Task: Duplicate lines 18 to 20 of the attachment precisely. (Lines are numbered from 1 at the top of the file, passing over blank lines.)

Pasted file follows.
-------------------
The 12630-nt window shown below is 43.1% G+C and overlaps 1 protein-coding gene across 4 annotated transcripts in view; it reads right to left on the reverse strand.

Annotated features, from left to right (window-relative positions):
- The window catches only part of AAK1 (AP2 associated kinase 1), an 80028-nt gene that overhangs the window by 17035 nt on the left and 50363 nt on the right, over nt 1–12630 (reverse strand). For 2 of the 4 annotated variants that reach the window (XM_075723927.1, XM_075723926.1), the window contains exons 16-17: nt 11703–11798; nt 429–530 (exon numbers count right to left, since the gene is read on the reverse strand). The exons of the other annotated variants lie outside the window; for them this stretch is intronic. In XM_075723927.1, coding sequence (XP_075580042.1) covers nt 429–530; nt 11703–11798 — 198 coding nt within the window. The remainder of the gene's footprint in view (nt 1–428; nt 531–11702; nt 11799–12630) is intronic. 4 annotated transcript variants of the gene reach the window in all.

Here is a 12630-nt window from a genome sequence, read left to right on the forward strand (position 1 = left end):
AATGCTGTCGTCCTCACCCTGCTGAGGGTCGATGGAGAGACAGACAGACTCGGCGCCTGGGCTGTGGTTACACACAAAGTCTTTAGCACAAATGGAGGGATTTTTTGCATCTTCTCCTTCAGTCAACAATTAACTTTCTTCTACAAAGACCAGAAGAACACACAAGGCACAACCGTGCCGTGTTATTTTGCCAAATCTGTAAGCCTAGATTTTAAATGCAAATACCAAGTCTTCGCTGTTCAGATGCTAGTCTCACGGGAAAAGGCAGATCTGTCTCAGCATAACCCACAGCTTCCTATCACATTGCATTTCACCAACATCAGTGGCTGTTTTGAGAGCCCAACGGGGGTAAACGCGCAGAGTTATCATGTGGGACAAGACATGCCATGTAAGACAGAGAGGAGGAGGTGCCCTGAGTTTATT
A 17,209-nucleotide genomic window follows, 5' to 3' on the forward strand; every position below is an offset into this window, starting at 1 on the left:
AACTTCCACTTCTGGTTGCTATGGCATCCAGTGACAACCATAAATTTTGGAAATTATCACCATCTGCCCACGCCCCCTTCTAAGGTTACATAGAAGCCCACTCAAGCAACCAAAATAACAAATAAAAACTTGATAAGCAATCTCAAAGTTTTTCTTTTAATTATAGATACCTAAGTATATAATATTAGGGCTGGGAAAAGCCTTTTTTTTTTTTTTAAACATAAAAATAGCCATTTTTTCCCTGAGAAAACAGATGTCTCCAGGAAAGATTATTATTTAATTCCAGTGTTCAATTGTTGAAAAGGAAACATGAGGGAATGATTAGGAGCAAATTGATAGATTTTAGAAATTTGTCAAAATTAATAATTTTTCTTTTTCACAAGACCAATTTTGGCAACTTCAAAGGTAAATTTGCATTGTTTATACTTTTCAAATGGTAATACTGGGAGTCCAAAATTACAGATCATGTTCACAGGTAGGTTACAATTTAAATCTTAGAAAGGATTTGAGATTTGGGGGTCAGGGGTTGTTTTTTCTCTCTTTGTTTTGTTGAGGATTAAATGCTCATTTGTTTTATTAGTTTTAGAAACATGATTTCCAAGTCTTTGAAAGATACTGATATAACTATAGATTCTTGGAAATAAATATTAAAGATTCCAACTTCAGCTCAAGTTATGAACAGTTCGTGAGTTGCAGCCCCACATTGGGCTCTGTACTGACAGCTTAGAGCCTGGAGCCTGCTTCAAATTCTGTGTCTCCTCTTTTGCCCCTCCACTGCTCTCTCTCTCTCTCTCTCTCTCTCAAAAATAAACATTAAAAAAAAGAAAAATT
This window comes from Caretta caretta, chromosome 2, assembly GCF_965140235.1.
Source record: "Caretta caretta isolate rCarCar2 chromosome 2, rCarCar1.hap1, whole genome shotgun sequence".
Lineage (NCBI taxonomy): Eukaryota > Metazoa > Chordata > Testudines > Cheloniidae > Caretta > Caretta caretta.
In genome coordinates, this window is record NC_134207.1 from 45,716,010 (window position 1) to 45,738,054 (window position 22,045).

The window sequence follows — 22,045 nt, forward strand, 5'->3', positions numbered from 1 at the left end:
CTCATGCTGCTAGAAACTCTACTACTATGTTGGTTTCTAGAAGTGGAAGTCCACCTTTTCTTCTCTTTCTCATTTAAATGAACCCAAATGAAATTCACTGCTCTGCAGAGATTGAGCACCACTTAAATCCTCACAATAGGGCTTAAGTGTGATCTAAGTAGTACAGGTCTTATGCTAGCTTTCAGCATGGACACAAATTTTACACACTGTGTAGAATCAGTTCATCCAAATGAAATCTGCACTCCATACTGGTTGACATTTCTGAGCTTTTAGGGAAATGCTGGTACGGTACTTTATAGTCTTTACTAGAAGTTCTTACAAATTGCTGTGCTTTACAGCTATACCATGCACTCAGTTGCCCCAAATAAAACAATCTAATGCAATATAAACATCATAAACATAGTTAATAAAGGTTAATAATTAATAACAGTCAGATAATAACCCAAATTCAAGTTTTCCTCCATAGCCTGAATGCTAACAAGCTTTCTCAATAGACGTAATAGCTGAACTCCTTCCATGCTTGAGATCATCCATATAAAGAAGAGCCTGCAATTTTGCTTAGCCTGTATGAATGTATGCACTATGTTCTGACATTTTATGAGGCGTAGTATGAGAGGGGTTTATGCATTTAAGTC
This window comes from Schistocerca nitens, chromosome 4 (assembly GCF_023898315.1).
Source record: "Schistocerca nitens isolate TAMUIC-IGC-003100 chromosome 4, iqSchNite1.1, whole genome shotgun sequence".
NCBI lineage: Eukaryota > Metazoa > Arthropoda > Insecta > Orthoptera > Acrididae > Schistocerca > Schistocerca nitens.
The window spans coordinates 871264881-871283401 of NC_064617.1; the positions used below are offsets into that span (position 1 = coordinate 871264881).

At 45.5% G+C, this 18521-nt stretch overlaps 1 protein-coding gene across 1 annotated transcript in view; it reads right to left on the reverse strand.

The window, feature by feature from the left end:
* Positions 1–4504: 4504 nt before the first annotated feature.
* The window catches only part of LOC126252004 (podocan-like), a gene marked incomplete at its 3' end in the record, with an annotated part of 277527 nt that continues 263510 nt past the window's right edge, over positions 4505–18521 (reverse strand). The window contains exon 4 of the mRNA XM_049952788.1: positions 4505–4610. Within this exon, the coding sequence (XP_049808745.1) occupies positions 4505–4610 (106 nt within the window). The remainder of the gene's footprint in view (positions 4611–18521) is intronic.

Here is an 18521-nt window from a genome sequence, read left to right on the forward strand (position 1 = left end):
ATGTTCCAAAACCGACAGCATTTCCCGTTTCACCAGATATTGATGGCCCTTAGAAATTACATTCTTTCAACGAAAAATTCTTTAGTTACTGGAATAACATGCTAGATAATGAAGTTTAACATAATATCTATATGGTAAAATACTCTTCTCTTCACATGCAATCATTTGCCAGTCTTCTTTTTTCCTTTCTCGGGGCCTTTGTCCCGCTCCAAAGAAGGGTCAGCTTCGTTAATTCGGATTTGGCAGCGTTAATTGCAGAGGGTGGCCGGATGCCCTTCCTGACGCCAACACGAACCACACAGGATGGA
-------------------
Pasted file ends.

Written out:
At 45.5% G+C, this 18521-nt stretch overlaps 1 protein-coding gene across 1 annotated transcript in view; it reads right to left on the reverse strand.

The window, feature by feature from the left end:
* Positions 1–4504: 4504 nt before the first annotated feature.